Pancreatitis: Acute pancreatitis has been observed in patients treated with ADCETRIS. Fatal outcomes have been reported. Patients should be closely monitored for new or worsening abdominal pain.
Pulmonary Toxicity: Cases of pulmonary toxicity have been reported in patients receiving ADCETRIS. In the event of new or worsening pulmonary symptoms (e.g., cough, dyspnoea), a prompt diagnostic evaluation should be performed.
Serious infections and opportunistic infections: Serious infections such as pneumonia, staphylococcal bacteraemia, sepsis/septic shock (including fatal outcomes), and herpes zoster, and opportunistic infections such as Pneumocystis jiroveci pneumonia and oral candidiasis have been reported in patients treated with ADCETRIS. Patients should be carefully monitored during treatment for emergence of possible serious and opportunistic infections.
Infusion-related reactions: Immediate and delayed infusion-related reactions, as well as anaphylaxis, have occurred with ADCETRIS. Patients should be carefully monitored during and after an infusion.
Tumor lysis syndrome (TLS): TLS has been reported with ADCETRIS. Patients with rapidly proliferating tumor and high tumor burden are at risk of TLS and should be monitored closely and managed according to best medical practice.
Peripheral neuropathy (PN): ADCETRIS treatment may cause PN that is predominantly sensory. Cases of peripheral motor neuropathy have also been reported. Patients should be monitored for symptoms of PN, such as hypoesthesia, hyperesthesia, paresthesia, discomfort, a burning sensation, neuropathic pain, or weakness.
Hematological toxicities: Grade 3 or Grade 4 anemia, thrombocytopenia, and prolonged (equal to or greater than one week) Grade 3 or Grade 4 neutropenia can occur with ADCETRIS. Complete blood counts should be monitored prior to administration of each dose.
Febrile neutropenia: Febrile neutropenia has been reported. Patients should be monitored closely for fever and managed according to best medical practice.
Stevens-Johnson syndrome (SJS) and Toxic Epidermal Necrolysis (TEN): SJS and TEN have been reported. Fatal outcomes have been reported.
Hyperglycemia: Hyperglycemia has been reported during trials in patients with an elevated body mass index (BMI) with or without a history of diabetes mellitus. Any patient who experiences an event of hyperglycemia should have their serum glucose closely monitored.
Renal and hepatic impairment: There is limited experience in patients with renal and hepatic impairment. Population pharmacokinetic analysis indicated that MMAE clearance might be affected by moderate and severe renal impairment, and by low serum albumin concentrations. Elevations in alanine aminotransferase (ALT) and aspartate aminotransferase (AST) have been reported. Liver function should be routinely monitored in patients receiving brentuximab vedotin.
Sodium content in excipients: This medicinal product contains a maximum of 2.1 mmol (or 47mg) of sodium per dose. To be taken into consideration for patients on a controlled sodium diet.
Serious adverse drug reactions were: neutropenia, thrombocytopenia, constipation, diarrhea, vomiting, pyrexia, peripheral motor neuropathy and peripheral sensory neuropathy, hyperglycemia, demyelinating polyneuropathy, tumor lysis syndrome, and Stevens-Johnson syndrome.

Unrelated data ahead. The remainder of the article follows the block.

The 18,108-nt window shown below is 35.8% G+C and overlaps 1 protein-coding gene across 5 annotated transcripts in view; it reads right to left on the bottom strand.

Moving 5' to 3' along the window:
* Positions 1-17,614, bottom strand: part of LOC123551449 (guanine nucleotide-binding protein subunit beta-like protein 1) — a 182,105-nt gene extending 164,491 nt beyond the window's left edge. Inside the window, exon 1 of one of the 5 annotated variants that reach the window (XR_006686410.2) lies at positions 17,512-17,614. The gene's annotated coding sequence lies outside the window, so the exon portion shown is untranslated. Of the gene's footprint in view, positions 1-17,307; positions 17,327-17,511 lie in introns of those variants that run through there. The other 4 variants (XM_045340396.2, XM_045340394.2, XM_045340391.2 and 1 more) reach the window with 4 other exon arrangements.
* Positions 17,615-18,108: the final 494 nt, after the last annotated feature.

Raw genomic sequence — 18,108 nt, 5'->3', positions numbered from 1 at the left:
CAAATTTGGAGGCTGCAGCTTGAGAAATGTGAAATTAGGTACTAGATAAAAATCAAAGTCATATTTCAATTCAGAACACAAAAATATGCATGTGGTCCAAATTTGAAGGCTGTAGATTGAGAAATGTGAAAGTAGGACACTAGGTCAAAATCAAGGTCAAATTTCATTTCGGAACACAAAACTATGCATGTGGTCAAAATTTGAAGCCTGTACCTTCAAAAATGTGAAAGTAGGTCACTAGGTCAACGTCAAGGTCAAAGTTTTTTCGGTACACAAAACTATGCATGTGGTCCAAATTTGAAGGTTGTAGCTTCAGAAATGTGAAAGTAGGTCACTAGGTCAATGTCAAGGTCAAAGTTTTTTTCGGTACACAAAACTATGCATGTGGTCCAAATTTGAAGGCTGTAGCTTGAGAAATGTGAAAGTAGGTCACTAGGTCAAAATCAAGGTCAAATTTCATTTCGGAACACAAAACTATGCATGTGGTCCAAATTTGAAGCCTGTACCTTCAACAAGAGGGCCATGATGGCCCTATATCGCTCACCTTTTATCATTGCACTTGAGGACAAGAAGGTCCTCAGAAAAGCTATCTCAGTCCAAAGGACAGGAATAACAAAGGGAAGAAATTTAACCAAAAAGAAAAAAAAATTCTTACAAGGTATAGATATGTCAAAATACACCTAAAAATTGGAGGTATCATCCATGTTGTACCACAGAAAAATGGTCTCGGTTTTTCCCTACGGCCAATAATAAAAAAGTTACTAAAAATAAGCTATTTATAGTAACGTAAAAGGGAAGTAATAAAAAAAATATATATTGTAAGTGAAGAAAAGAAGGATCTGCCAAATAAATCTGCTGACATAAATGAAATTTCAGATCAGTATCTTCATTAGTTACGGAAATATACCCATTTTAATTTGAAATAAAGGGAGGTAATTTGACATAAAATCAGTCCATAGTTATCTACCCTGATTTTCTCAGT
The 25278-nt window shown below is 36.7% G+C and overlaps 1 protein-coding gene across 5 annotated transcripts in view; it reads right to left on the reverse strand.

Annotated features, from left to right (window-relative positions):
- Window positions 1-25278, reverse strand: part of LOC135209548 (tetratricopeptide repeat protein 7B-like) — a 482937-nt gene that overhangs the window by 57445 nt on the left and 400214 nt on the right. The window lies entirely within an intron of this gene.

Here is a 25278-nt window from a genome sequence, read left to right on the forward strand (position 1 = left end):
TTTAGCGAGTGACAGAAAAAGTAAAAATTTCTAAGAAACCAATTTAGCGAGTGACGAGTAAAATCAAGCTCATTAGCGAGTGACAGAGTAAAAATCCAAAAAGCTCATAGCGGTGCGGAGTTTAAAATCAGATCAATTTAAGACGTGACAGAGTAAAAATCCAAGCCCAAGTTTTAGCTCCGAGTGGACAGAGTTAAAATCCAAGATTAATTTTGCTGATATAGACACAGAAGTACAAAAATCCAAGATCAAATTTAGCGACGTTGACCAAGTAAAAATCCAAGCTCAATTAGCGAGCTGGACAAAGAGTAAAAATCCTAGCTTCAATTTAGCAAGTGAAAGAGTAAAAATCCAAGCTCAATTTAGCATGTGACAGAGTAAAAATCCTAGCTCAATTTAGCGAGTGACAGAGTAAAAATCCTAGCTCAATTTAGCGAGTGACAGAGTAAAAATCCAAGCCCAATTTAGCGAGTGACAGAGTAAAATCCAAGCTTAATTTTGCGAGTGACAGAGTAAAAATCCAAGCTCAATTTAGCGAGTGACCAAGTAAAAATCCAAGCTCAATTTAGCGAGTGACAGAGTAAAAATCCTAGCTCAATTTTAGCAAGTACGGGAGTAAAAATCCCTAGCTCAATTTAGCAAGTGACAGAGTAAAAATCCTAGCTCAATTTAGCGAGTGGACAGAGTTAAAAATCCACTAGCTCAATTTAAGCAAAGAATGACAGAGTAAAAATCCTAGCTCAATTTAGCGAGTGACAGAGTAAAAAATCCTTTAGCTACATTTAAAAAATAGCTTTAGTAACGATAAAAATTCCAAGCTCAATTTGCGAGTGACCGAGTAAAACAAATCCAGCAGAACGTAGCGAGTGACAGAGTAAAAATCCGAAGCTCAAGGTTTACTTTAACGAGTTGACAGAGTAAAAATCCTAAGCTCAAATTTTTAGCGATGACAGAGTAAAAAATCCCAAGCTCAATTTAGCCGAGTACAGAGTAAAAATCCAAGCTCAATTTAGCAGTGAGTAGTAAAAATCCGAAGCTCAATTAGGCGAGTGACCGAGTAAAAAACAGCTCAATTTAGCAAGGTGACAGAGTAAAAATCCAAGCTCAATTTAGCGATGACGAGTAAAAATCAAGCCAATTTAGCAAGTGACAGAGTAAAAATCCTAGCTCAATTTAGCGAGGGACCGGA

ADCETRIS was studied as monotherapy in 160 patients in two Phase 2 studies. Across both studies, adverse reactions defined as very common (≥1/10) were: infections, neutropenia, peripheral sensory neuropathy, diarrhea, nausea, vomiting, alopecia, pruritis, myalgia, fatigue, pyrexia, and infusion-related reactions. Adverse reactions defined as common (≥1/100 to <1/10) were: upper respiratory tract infection, herpes zoster, pneumonia, anemia, thrombocytopenia, hyperglycemia, peripheral motor neuropathy, dizziness, demyelinating polyneuropathy, cough, dyspnea, constipation, rash, arthralgia, back pain, and chills.
These are not all of the possible side effects with ADCETRIS. Please refer to Summary of Product Characteristics (SmPC) before prescribing.
For Seattle Genetics: Certain of the statements made in this press release are forward looking, such as those, among others, relating to the therapeutic potential of ADCETRIS and plans for submission for supplemental regulatory approval to and obtaining regulatory approval from the FDA. Actual results or developments may differ materially from those projected or implied in these forward-looking statements. Factors that may cause such a difference include safety and/or efficacy results of the AETHERA trial in at risk, post-ASCT Hodgkin lymphoma will not be sufficient to gain marketing approval in the United States or any other country, that we will be required to amend our submission for marketing approval or that such submission will be refused. In addition, our regulatory plans may change as a result of consultation with the FDA. More information about the risks and uncertainties faced by Seattle Genetics is contained in the company’s 10-Q for the quarter ended September 30, 2014 filed with the Securities and Exchange Commission. Seattle Genetics disclaims any intention or obligation to update or revise any forward-looking statements, whether as a result of new information, future events or otherwise.
Takeda Pharmaceutical Company Limited
Corporate Communications Department,